The Equifax incident raises the question as to why the company didn’t implement the appropriate patch to its systems when the vulnerability was first identified. To be fair, other companies have suffered a cybersecurity event because they failed to implement a patch in a timely manner, and we have no insights into the unique circumstances at Equifax. Admittedly, patching software at a large organization with multiple, complex systems takes a considerable amount of time. But, for boards and executive teams everywhere, the Equifax episode serves as a stark reminder of the importance of understanding the company’s cybersecurity strategy and tactics to pinpoint whether they know what they need to know.
Often, in our security and privacy consulting business at Protiviti, we see companies implementing patches within 60 to 90 days of discovering a systems vulnerability. We have seen some high-risk patches not applied at all for fear of breaking legacy applications; in effect, the organization simply accepts the risk of not applying these patches and, as an alternative, works to mitigate it. Based on our experience, 30 days from release to deployment is typically the “gold standard” for the time it takes apply a patch.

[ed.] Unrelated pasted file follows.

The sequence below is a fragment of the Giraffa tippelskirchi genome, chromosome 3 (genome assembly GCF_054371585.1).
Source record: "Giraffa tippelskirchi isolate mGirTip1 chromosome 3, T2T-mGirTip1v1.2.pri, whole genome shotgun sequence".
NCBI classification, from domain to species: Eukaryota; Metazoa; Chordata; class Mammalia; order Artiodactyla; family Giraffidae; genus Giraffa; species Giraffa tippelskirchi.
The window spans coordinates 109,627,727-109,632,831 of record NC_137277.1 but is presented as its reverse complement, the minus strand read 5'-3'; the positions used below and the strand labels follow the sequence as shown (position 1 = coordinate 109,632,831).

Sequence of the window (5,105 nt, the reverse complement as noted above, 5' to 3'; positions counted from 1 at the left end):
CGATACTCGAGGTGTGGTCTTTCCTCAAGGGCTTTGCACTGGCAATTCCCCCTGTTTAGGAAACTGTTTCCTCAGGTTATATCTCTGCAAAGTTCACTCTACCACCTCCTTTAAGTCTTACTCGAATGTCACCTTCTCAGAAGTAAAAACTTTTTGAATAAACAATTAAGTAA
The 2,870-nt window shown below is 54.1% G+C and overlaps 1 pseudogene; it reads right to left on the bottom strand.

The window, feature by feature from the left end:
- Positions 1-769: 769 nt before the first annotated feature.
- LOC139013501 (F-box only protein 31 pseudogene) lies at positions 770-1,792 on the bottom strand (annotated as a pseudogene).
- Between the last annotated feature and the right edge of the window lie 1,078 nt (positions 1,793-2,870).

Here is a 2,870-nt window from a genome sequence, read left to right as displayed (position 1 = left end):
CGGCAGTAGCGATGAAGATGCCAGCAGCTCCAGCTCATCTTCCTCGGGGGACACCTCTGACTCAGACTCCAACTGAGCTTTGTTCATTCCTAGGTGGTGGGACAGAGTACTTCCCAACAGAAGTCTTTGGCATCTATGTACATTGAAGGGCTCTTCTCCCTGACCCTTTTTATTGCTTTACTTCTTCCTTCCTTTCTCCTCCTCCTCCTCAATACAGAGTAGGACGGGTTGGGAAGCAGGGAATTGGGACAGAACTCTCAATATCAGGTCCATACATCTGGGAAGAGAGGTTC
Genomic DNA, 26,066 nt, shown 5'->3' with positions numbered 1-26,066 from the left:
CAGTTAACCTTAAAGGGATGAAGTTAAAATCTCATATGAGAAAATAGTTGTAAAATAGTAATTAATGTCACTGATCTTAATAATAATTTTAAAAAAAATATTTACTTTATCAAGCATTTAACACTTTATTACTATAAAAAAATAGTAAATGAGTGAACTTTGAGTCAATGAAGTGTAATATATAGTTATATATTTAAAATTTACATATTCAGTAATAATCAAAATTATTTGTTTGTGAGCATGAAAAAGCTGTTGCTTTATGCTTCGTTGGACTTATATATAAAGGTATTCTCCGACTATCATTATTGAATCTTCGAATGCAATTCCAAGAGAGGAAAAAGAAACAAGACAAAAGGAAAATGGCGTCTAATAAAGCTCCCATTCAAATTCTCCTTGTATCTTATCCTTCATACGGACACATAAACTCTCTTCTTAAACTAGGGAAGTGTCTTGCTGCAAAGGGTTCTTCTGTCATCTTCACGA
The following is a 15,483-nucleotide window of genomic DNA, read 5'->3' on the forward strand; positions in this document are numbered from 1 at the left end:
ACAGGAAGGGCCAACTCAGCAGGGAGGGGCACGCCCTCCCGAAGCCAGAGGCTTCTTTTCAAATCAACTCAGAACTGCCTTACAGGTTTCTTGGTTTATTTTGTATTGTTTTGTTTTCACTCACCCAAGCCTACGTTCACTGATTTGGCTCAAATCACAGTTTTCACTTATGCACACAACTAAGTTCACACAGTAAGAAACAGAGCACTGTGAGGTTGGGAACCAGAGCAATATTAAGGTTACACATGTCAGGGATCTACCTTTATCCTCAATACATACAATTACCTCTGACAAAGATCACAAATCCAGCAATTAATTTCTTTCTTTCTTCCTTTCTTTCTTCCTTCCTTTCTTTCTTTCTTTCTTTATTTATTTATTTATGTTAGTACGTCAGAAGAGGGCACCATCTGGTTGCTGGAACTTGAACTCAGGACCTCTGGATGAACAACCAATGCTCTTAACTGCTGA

Is the gold standard enough? Companies are essentially leaving themselves exposed for 30 days. Meanwhile, they may lack the advanced detection and response capabilities to detect unauthorized activity occurring during that time. Organizations with a well-designed vulnerability management program quickly patch known vulnerabilities for critical public-facing services. For example, we see companies setting service level agreement targets of 72 hours, with some striving for 24 hours or less to limit the damage of an attack.
Simply stated, boards need to inquire as to the target duration from release to deployment to shore up cybersecurity vulnerabilities and, if it’s 30 days (or more), question whether that is timely enough, especially when public-facing systems are involved and sensitive personal information is exposed. Today’s optics regarding egregious security breaches, corporate stewardship expectations, and the related impact on reputation and brand image cry out for this oversight.